Over 700 employees at the Environmental Protection Agency have quit or taken early retirement during the Trump administration so far, bringing the agency close to employment levels not seen since Reagan.
"Since Environmental Protection Agency Administrator Scott Pruitt took over the top job at the agency in March, more than 700 employees have either retired, taken voluntary buyouts, or quit, signaling the second-highest exodus of employees from the agency in nearly a decade," the liberal blog reported.
"According to agency documents and federal employment statistics, 770 EPA employees departed the agency between April and December, leaving employment levels close to Reagan-era levels of staffing," ThinkProgress said. "According to the EPA's contingency shutdown plan for December, the agency currently has 14,449 employees on board—a marked change from the April contingency plan, which showed a staff of 15,219."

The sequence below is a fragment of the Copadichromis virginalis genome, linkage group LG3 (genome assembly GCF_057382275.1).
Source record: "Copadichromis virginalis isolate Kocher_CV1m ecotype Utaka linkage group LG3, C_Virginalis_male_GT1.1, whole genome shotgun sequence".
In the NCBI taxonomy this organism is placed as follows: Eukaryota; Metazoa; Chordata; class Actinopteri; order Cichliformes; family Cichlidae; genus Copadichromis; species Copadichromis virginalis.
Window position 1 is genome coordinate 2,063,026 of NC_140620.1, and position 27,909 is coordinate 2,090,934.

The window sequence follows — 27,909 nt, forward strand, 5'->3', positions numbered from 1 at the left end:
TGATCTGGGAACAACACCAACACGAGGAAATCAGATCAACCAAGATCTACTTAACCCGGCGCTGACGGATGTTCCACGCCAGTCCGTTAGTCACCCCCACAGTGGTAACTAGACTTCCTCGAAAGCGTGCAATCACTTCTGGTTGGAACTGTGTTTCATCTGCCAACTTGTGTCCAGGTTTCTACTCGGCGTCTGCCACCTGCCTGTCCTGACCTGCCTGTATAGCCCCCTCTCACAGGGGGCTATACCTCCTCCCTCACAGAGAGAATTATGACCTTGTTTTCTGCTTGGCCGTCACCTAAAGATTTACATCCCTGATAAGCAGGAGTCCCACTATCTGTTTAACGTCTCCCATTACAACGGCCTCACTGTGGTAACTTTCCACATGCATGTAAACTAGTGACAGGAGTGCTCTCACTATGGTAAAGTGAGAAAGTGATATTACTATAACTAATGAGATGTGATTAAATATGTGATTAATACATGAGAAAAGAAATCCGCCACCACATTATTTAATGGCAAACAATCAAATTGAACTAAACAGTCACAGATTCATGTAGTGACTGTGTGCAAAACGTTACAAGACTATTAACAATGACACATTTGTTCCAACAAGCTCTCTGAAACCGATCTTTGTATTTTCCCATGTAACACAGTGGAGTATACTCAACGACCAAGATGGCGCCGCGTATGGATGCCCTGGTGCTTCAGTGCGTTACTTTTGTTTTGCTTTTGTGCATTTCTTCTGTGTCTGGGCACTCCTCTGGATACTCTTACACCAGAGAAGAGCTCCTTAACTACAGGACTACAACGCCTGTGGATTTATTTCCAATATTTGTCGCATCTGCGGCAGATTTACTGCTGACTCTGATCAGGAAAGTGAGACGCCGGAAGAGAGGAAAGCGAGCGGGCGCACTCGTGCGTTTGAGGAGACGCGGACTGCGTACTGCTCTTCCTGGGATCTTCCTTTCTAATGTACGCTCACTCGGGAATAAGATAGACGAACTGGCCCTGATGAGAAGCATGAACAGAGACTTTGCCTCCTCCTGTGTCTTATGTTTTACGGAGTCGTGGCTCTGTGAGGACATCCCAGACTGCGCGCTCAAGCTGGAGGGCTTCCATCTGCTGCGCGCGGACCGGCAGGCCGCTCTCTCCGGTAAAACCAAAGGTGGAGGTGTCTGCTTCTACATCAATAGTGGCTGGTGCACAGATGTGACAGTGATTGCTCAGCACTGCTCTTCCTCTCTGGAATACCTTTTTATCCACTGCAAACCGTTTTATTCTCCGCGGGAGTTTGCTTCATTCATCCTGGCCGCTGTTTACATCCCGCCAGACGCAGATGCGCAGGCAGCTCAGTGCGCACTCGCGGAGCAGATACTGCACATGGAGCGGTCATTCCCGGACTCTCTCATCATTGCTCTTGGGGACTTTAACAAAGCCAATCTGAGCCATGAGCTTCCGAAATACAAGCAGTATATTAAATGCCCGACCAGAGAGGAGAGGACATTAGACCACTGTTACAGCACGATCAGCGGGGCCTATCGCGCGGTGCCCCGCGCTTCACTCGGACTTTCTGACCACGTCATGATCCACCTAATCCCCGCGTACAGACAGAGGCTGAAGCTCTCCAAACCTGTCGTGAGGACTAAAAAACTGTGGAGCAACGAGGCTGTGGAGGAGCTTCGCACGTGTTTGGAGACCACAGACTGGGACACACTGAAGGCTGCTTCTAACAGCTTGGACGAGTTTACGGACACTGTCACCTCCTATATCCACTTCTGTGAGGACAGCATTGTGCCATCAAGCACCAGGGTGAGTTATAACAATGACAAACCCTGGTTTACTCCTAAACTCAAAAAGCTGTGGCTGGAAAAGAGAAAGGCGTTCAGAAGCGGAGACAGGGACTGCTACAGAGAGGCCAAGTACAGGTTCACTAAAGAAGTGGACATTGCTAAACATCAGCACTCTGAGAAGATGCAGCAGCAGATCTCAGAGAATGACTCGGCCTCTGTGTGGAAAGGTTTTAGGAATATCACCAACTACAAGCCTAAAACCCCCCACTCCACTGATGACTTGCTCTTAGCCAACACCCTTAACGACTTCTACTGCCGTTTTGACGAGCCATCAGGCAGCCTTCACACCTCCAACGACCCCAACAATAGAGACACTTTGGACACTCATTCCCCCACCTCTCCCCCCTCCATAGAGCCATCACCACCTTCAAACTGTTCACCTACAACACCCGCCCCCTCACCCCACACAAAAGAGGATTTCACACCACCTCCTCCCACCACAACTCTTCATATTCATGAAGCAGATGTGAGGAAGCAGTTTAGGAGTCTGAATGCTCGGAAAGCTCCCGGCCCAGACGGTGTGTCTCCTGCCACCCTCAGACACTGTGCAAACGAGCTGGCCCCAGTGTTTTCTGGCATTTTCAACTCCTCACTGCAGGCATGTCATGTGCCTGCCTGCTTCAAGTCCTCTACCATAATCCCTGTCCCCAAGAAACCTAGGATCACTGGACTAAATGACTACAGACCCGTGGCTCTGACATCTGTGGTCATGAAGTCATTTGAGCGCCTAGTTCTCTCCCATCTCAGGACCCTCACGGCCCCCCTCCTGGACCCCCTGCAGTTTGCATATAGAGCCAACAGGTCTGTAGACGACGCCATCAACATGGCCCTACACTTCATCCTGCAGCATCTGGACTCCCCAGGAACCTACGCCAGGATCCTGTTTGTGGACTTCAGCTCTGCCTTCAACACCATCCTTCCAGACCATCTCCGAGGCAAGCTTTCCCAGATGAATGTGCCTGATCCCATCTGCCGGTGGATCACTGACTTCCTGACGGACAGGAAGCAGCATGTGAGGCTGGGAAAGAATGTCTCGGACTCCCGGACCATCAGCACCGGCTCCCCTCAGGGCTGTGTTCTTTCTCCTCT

"There has been a drop of employees of 770 between April and December. While several hundred of those are buyouts, the rest of those are either people that are retiring or quitting in disgust," Kyla Bennett, who works for a nonprofit for government environment works, told ThinkProgress. "Is that number higher than it would normally be? I think it is."
ThinkProgress quoted a former Obama EPA official who criticized the shrinking size of the EPA bureaucracy.
"Overall, large numbers of people leaving the EPA in this day and age is terrible," said Judith Enck. "Rolling back enforcement is very troubling—it essentially means that people are going to breathe dirtier air and drink dirtier water."
Career bureaucrats taking voluntary buyouts is helping Pruitt and the Trump administration meet their goal of cutting the EPA workforce by 25 percent.
"We're proud to report that we're reducing the size of government, protecting taxpayer dollars, and staying true to our core mission of protecting the environment and American jobs," Pruitt has said.
Published under: EPA